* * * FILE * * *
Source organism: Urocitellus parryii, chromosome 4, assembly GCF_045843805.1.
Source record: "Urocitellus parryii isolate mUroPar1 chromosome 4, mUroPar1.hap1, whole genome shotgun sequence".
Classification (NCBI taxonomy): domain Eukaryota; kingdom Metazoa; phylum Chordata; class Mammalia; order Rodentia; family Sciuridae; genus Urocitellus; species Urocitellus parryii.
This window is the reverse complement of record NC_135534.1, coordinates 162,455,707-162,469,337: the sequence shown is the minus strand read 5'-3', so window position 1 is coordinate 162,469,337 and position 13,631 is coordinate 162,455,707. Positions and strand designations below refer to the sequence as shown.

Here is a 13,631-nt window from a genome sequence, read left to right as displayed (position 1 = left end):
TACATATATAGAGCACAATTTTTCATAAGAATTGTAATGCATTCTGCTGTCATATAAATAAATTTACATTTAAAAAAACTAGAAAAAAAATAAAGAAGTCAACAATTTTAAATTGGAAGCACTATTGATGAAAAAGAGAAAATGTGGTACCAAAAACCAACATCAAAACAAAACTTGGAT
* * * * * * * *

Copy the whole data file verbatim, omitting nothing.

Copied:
Source organism: Urocitellus parryii, chromosome 4, assembly GCF_045843805.1.
Source record: "Urocitellus parryii isolate mUroPar1 chromosome 4, mUroPar1.hap1, whole genome shotgun sequence".
Classification (NCBI taxonomy): domain Eukaryota; kingdom Metazoa; phylum Chordata; class Mammalia; order Rodentia; family Sciuridae; genus Urocitellus; species Urocitellus parryii.
This window is the reverse complement of record NC_135534.1, coordinates 162,455,707-162,469,337: the sequence shown is the minus strand read 5'-3', so window position 1 is coordinate 162,469,337 and position 13,631 is coordinate 162,455,707. Positions and strand designations below refer to the sequence as shown.

Here is a 13,631-nt window from a genome sequence, read left to right as displayed (position 1 = left end):
TACATATATAGAGCACAATTTTTCATAAGAATTGTAATGCATTCTGCTGTCATATAAATAAATTTACATTTAAAAAAACTAGAAAAAAAATAAAGAAGTCAACAATTTTAAATTGGAAGCACTATTGATGAAAAAGAGAAAATGTGGTACCAAAAACCAACATCAAAACAAAACTTGGAT